this.year = year;
	}

	// Getters and setters omitted for brevity
}

As you can see, we still have the same Book entity POJO class, and the extra @Entity, @Id and @Column annotations is enough to tell JPA what the database schema looks like, and how to persist / retrieve the instance from database. Following is a sample of JPA implementation of BookDAO. Note how in this implementation we don’t have to write any native SQL to retrieve, or save the object, and more importantly, no cumbersome code to map the result set row into an entity object!

	/**
	 * Simple implementation of BookDAO using JPA. Each method simply starts and closes
	 * transaction. Entity object returned by these methods are always detached
	 *
	 * @author gerry
	 *
	 */
	public class BookJPADAOImpl implements BookDAO {

		private EntityManager em;

		public BookJPADAOImpl (EntityManager entityManager) {
			this.em = entityManager;
		}

		@Override
		public Book findById(int bookId) {
			Book result = em.find(Book.class, bookId);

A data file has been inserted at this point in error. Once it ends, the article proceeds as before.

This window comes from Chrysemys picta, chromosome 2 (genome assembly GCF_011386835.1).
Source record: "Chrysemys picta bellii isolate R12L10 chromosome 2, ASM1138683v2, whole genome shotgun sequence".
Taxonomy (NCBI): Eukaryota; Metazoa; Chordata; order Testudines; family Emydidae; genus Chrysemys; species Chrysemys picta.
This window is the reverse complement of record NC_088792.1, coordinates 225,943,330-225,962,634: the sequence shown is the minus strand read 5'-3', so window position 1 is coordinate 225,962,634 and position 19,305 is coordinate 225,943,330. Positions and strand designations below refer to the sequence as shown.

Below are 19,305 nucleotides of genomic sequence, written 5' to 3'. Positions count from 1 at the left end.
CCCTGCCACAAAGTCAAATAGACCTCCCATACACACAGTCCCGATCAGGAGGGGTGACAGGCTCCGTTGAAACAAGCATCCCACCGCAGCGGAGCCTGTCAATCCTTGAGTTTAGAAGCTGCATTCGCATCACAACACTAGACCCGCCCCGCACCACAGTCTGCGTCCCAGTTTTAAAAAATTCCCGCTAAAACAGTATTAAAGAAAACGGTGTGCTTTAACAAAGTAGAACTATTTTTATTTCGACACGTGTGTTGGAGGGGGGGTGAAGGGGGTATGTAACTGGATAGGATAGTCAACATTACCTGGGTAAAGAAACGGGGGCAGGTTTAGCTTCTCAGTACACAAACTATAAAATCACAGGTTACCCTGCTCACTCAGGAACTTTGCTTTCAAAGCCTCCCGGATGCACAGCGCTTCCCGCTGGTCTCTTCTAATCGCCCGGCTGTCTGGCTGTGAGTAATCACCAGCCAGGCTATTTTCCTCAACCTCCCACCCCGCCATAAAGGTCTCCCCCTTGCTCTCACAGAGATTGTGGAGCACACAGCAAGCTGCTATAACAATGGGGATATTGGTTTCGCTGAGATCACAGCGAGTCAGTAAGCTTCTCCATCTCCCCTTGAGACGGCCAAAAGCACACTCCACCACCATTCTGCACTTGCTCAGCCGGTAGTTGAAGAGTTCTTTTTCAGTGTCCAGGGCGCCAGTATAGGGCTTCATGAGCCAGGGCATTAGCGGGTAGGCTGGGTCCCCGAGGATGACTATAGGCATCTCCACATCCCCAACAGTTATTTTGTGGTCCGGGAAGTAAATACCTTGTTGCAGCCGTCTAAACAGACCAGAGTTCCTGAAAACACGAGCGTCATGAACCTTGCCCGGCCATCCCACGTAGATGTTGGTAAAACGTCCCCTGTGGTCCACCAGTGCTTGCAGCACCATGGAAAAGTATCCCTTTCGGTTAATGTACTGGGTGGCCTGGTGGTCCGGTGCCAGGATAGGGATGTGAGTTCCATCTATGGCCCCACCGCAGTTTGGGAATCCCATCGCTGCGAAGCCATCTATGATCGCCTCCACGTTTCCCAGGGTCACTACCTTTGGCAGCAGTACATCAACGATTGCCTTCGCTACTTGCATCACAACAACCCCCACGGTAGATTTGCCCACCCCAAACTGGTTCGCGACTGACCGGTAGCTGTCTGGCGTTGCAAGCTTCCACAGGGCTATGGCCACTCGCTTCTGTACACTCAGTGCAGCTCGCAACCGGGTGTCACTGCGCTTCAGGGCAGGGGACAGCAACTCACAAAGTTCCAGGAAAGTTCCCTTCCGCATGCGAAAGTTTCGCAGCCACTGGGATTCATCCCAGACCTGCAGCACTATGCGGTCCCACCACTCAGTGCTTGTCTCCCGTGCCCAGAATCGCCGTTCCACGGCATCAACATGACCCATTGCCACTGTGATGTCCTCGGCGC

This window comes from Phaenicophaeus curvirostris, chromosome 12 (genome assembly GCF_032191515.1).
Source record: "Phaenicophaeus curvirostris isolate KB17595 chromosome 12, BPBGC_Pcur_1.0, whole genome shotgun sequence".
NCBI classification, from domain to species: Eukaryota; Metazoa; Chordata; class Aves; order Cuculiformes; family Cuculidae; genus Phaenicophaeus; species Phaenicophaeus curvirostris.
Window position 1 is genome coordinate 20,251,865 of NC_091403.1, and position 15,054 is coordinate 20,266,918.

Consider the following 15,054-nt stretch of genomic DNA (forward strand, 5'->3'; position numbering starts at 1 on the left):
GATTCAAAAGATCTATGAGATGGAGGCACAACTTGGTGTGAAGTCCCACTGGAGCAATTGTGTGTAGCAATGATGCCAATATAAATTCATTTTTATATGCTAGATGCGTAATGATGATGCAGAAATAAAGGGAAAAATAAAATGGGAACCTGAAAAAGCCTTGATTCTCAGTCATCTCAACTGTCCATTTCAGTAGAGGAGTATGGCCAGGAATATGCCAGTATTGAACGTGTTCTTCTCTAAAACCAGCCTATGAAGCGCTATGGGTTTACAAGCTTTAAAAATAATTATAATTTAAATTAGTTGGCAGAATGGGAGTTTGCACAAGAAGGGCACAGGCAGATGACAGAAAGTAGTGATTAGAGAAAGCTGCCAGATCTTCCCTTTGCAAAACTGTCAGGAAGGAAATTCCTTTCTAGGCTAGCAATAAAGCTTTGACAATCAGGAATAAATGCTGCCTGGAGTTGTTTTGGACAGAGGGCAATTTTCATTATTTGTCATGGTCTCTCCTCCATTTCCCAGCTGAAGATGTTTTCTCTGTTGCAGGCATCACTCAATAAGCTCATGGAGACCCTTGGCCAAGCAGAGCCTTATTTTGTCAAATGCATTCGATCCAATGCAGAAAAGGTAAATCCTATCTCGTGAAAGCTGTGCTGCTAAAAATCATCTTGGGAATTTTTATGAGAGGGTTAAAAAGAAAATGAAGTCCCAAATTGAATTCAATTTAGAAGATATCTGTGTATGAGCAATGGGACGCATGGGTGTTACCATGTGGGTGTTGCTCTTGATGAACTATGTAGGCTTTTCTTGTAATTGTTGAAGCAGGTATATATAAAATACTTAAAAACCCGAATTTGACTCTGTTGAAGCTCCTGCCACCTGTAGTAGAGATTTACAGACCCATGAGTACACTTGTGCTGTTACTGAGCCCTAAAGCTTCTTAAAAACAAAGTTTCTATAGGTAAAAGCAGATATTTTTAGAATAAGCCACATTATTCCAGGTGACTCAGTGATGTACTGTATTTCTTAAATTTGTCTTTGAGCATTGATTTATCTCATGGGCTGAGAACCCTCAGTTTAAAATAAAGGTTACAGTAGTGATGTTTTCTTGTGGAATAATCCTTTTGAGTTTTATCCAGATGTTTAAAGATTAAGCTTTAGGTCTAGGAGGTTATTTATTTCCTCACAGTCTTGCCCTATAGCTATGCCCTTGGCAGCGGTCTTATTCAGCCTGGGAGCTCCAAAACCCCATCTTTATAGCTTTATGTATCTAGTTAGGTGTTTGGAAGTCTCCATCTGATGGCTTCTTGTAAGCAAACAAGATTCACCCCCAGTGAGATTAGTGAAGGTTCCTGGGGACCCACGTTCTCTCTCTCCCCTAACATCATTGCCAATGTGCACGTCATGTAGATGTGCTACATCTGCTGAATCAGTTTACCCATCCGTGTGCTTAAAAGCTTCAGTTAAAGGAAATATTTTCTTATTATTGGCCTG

em.detach(result);
			return result;
		}

		@Override
		public List list() {
			List result = em.createQuery("SELECT b FROM Book b", Book.class)
					.getResultList();
			for (Book b : result) { em.detach(b); }
			return result;
		}

		@Override
		public int save(Book book) {
			em.getTransaction().begin();
			em.persist(book);
			em.getTransaction().commit();
			em.detach(book);
			return book.getBookId();
		}

		@Override
		public void update(Book book) {
			em.getTransaction().begin();
			em.merge(book);
			em.getTransaction().commit();
			em.detach(book);
		}

		@Override
		public void delete(Book book) {
			em.remove(book);
			em.flush();
		}

	}

This is only a very simple example of JPA, but  if you read more, it’s capable of much more such as mapping entity relations, and implementing optimistic locking using row versioning.

You can view or checkout the sample code here: http://code.google.com/p/gerrytan/source/browse/#svn%2Ftrunk%2Fjpa-simple. In the sample code I wrote few unit test classes using HyperSQL in memory database.

Following are good reference links if you want to find out about: